Editor’s Note: This article appears in the May-June issue of Down Home Magazine published by The Herald.
The large entrance room is filled with toys and games, piled high on shelves and stashed in containers on tables. The high-ceiling makes the room appear to be a massive playroom. But at Chrysalis Autism Center in Rock Hill, it’s all used as tools to educate children.
“We want them to feel like they’re playing,” said Tobie Presler, who opened the nonprofit center in 2008. “We use things they love to teach.”
Each child has his or her own work station. Each toy, photo, puzzle, game is inventoried and numbered. Each piece is a learning tool. Fact is, Presler said, they often have to teach the children how to play with the toys. The students here don’t follow a mandated school curriculum. Each child is worked with one-on-one for 20-40 hours a week, plus parents are given plans to follow at home.
“It’s truly individualized,” Presler said. “Every child with autism is different. If you met one child with autism, you met one child with autism.”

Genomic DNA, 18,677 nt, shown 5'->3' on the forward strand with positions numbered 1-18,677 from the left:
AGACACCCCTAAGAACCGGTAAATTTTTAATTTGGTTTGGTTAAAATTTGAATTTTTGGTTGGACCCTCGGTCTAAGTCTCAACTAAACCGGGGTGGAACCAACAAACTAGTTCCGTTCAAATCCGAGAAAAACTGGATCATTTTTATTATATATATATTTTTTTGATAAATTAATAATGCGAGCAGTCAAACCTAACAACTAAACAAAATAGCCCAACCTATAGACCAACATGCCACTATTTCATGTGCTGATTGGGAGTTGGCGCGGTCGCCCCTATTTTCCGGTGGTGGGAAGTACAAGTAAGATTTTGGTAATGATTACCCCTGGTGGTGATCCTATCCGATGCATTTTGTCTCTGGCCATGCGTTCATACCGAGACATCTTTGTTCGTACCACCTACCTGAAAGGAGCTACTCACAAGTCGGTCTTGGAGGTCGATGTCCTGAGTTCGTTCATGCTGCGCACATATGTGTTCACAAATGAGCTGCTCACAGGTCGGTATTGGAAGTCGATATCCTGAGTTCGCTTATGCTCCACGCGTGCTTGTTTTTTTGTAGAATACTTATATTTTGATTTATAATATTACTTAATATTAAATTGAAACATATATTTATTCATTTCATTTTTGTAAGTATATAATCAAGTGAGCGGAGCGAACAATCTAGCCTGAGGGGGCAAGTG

She explains autism doesn’t have physical traits. It’s “a neurological communication disorder, and no one knows the cause.”
Intervention, she says, is crucial for children ages 3-5.
“One in 68 kids is now diagnosed with autism. If these children don’t get intervention, they aren’t going to reach their full potential,” Presler said. “We want them to be like any other kid.”
Presler, 57, is a Rock Hill native. She taught special education for 15 years. Nine of those years, she worked in Clover school district. She ultimately moved into a district coordinator role preparing children with disabilities for employment after graduation and as an autism specialist.
Presler said she knew as a high school student she wanted to work in special education. But life took her in a different direction -- the mother of two children and earlier careers as a hair stylist and a waitress. She went back to college at age 30 and earned a bachelor’s degree in special education from Winthrop University.
“I knew this was what I’m supposed to be doing,” she said.
She said it was her experience with one child, who “within five minutes destroyed the classroom,” that led her on the path to learn more.
“This child was different,” Presler said. “Everything I tried seemed to backfire into extreme behavioral issues.”
She learned about Applied Behavioral Analysis, or ABA, and realized “this is what I’m going to be able to do to help this child. I just knew that’s what needed to be done.”
ABA, Presler said, is a research-proven method of treatment for children with autism. Early intervention, she said, is a critical component for their development.